April 24, 2014

@#$* it! We’ll Do It Live!

Kata are not answers. I don’t view them as a procedural list - they are not a “what to do” series of techniques, but rather a “how to.” 

In studying them we have to be careful not to lose the vitality of what makes them important to begin with. Sometimes I fear they are relied on as an instructional set and “performed” or merely “reenacted.” They should not be. Instead, they ought to be brought to life and made viable.

Kata are tools to ask better questions. As such, they are a wonderful means of spontaneous creativity, a measured study in the efficiency of organization for internal and external alignment, a lesson in the practical to tactical (I like to say “tacticality”), as well as a tutoring in history.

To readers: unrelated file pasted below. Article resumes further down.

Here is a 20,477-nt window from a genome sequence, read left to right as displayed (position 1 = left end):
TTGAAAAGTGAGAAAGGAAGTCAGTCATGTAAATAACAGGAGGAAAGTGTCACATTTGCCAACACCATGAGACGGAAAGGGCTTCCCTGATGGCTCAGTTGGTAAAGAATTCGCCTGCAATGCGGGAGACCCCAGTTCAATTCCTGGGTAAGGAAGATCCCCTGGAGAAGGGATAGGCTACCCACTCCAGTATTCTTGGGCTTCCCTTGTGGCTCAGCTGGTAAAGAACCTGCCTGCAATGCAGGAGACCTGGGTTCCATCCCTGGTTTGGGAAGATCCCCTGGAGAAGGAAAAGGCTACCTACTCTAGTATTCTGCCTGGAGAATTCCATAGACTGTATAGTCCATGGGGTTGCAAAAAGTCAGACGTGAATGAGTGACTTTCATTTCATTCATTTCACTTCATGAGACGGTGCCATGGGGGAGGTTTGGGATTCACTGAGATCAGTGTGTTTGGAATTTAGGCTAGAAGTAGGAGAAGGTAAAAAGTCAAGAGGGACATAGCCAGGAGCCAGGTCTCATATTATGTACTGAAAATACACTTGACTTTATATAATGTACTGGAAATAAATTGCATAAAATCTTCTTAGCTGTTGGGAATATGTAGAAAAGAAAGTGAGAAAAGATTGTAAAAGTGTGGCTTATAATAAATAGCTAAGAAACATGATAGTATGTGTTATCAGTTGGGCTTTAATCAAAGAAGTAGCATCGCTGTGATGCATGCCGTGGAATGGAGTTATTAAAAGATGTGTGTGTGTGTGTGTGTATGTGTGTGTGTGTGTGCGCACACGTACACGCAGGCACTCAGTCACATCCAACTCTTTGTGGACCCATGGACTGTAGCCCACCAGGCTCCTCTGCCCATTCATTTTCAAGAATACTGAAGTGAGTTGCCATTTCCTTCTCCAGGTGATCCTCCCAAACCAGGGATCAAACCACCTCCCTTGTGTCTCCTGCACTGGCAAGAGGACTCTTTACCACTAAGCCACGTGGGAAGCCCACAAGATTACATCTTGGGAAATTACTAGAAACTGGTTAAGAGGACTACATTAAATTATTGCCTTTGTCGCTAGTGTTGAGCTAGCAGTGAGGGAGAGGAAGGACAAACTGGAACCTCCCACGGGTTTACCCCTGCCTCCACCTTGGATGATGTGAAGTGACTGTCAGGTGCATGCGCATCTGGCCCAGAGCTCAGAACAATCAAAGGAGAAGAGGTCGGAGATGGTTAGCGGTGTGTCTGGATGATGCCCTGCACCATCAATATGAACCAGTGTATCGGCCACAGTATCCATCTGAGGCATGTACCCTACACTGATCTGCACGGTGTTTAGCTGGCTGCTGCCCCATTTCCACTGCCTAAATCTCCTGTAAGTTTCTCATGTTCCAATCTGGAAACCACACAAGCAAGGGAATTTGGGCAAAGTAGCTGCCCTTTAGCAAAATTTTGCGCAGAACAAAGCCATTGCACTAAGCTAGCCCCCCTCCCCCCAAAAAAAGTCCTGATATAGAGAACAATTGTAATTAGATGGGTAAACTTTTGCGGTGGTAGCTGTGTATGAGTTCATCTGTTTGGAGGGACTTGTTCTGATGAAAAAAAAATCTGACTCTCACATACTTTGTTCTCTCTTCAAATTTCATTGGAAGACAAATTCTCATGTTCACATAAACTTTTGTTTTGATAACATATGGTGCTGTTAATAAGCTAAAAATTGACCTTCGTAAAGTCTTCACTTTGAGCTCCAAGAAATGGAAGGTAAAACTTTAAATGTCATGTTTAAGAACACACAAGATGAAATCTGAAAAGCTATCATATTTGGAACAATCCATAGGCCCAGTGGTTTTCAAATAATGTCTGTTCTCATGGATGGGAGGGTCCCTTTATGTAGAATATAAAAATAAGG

We had a great session the other night - a brain buster as we took it from the perspective of “method” rather than “technique.” The first thing we did was open the book and look at the notes. We happened to be using Soke’s, Unarmed Fighting Techniques of the Samurai. I handed the book to a student, he paged through it, and picked out Ken Nagare, from the Togakure ryu: 
The opponent comes in to cut down from daijodan with a long sword. Immediately execute the technique for falling face down, and strike the solar plexus with the right fist. Turn to face the opposite direction using the method for falling, turn, and stand. Assume zanshin.
Ukemi in Togakure ryu is a shinkengata, which is about real fighting. We read the notes in English, although I would have appreciated turning to the back of the book to translate Soke’s original notes. As my Japanese is rust-covered, we relied on the English translation. Mind you, we did not allow the translation to dictate our training. We let our Taijutsu do that.